15 National and State Groups Call on NY State Legislature to Strengthen Antitrust Laws

June 3, 2021 Press Release

Washington, D.C. – In a letter released today, 15 national and New York-based organizations called on members of the New York State Legislature to pass New York Senate Bill 933, which creates a framework so that dominant firms with market power, whether on the selling, distribution, or buying side, are held accountable for abusing their power. The American Economic Liberties Project also released an explainer on the bill, breaking down key provisions and laying out why lawmakers should quickly pass the legislation. 

In their letter, the signers, which include the American Economic Liberties Project, Greater New York Labor-Religion Coalition, Main Street Alliance, and New York Communities for Change, highlight the ways SB 933 would bolster New York’s antitrust laws and give state enforcers a powerful new tool to protect workers and small businesses. The signers also dispel the claims corporations are making to thwart SB 933 and explain how the legislation can be used to prevent monopolies from abusing their power, stop anti-competitive conduct, and keep labor markets open and fair.

SB 933 would prohibit many of the abusive tactics dominant corporations use to harm workers and small businesses, but that are currently difficult to police under federal antitrust law, such as predatory pricing, self-preferencing, and predatory surveillance,” said Pat Garofalo, Director of State and Local Policy at the American Economic Liberties Project. “It also explicitly protects workers from corporations using their power to monopolize labor markets and drive down wages. Passage would set an important precedent for other states. We urge the New York legislature to approve the bill as soon as possible and Gov. Cuomo to sign it into law.”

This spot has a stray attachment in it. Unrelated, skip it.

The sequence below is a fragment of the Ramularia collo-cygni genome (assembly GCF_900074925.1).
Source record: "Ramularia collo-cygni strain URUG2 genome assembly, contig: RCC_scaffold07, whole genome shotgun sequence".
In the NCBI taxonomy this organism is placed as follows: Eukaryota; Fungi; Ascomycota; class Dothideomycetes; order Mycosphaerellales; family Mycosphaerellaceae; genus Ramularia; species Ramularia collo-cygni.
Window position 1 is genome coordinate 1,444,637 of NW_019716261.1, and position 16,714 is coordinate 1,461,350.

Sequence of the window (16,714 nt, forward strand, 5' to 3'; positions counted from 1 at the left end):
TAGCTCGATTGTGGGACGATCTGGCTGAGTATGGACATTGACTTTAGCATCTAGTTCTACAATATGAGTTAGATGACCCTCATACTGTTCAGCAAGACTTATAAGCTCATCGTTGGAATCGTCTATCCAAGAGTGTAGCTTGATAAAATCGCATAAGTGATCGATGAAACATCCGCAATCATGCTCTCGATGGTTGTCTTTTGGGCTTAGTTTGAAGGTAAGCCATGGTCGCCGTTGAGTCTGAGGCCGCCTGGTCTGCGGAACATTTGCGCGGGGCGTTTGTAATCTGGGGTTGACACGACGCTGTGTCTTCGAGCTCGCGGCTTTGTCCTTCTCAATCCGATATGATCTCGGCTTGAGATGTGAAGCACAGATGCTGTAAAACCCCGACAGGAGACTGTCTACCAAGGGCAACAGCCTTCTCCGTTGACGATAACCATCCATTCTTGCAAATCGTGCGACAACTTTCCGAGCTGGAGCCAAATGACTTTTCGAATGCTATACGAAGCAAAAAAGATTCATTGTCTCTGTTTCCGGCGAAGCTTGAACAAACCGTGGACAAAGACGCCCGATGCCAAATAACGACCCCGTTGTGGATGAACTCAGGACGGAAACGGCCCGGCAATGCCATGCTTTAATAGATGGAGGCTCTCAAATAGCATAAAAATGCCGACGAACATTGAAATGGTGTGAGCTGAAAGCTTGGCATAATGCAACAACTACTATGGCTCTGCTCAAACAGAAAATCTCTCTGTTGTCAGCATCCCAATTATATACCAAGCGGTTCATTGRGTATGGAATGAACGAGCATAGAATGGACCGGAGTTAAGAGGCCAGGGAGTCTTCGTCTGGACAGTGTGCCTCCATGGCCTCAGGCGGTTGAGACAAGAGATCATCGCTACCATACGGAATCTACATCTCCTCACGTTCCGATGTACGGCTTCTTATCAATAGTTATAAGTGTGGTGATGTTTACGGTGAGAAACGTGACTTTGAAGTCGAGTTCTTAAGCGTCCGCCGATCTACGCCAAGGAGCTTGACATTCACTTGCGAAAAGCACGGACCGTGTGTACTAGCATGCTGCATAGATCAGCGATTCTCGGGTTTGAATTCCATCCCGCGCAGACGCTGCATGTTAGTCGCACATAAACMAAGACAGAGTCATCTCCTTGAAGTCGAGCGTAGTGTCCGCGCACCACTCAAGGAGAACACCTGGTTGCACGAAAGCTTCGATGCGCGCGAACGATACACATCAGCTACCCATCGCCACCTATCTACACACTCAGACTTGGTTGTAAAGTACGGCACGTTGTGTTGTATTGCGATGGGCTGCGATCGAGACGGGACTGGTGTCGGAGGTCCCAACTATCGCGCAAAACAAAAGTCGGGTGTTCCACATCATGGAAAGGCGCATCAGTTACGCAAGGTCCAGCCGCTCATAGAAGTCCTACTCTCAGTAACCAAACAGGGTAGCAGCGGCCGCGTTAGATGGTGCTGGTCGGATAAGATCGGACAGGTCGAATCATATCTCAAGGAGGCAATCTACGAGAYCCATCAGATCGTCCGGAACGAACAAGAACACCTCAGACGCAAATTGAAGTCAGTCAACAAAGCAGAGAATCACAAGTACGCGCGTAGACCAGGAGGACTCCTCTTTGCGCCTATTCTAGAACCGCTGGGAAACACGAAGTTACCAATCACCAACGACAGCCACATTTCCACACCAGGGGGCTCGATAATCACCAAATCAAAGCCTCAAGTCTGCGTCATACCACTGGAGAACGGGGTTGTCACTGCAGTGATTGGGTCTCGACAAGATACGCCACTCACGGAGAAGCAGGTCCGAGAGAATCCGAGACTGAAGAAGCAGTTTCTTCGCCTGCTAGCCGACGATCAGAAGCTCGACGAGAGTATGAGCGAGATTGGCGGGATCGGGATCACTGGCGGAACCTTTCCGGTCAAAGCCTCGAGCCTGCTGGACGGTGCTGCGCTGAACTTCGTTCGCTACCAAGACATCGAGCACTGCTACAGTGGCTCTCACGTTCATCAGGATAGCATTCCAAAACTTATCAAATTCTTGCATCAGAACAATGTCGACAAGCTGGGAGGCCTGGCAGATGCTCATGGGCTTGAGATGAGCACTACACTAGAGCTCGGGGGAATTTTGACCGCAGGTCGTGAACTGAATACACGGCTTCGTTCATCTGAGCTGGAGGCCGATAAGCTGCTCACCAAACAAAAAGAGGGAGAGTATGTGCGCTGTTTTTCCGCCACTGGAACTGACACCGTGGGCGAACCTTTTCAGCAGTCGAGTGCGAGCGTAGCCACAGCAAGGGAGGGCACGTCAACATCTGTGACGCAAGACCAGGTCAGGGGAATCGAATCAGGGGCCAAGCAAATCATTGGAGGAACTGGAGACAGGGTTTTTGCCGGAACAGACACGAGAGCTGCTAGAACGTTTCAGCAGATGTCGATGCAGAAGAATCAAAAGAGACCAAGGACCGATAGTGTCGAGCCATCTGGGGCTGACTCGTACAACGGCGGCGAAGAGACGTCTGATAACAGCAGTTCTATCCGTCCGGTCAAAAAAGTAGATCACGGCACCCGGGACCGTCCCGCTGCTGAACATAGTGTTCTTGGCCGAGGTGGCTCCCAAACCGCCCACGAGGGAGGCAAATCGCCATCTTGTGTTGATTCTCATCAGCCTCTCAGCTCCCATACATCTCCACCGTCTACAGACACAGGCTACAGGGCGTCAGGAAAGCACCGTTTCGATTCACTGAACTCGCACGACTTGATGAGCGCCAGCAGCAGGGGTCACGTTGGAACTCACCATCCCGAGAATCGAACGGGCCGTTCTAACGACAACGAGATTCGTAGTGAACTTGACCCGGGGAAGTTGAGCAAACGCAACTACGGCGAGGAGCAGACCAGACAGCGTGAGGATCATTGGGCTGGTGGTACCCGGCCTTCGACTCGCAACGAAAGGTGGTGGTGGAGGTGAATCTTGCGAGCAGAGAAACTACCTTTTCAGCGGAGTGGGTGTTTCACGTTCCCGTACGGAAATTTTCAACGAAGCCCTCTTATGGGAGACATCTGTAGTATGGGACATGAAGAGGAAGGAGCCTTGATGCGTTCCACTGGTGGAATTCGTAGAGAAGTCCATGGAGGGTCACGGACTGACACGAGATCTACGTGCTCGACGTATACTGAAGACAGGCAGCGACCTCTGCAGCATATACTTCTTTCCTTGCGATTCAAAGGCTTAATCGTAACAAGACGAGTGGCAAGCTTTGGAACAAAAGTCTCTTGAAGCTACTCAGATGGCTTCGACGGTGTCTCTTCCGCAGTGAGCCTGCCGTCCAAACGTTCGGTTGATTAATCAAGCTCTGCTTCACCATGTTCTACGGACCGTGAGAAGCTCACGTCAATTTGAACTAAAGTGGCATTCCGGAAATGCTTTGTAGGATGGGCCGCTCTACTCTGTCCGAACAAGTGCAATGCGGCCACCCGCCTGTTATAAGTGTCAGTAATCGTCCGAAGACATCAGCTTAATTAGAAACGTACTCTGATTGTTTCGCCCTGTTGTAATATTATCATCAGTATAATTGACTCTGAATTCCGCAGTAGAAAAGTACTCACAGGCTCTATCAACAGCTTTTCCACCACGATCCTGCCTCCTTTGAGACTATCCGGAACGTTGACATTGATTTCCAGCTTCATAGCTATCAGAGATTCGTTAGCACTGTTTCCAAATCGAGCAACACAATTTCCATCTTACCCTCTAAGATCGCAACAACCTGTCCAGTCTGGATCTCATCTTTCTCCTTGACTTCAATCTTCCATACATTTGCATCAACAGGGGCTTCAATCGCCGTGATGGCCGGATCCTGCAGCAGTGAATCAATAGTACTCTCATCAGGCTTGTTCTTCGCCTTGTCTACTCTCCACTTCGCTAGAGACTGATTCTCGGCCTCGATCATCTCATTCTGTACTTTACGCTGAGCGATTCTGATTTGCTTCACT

“SB 933 would give New York workers and small businesses important new protections from the abuses of dominant corporations,” said Zachary Learner, Organizing Director at New York Communities for Change. “With this bill, the New York legislature has a real opportunity to make our economy more fair. They should take it.”

“This legislation is a huge and important step forward in the antimonopoly movement that should serve as a model for other states and help set the pace for federal reforms of our antitrust laws,” said Alex Harman, competition policy advocate, Public Citizen.

“Corporations abuse monopsony power and invasive surveillance technologies to suppress unions and control their workers in ways that were once unimaginable. We need SB933 to not just protect workers, but the future of our democracy,” said Aly Panjwani, Policy & Advocacy Manager at the Surveillance Technology Oversight Project (S.T.O.P). 

“This bill adds to New York’s reputation as a national leader in combating monopoly power and safeguarding its thousands of small businesses,” said Stacy Mitchell, Co-director of the Institute for Local Self-Reliance and a founding member of Small Business Rising. “Existing antitrust laws have allowed monopolies like Amazon to engage in predatory and abusive tactics that take advantage of small, independent businesses that have no choice but to sell their products on its site. By updating and strengthening the definition of abusive behavior, this legislation goes a long way toward giving independent businesses a fair shot at competing.”

Read Economic Liberties’ explainer on the legislation, SB 933: Protecting Workers and Small Businesses from Dominant Corporations,” here. 


The American Economic Liberties Project works to ensure America’s system of commerce is structured to advance, rather than undermine, economic liberty, fair commerce, and a secure, inclusive democracy. Economic Liberties believes true economic liberty means entrepreneurs and businesses large and small succeed on the merits of their ideas and hard work; commerce empowers consumers, workers, farmers, and engineers instead of subjecting them to discrimination and abuse from financiers and monopolists; foreign trade arrangements support domestic security and democracy; and wealth is broadly distributed to support equitable political power.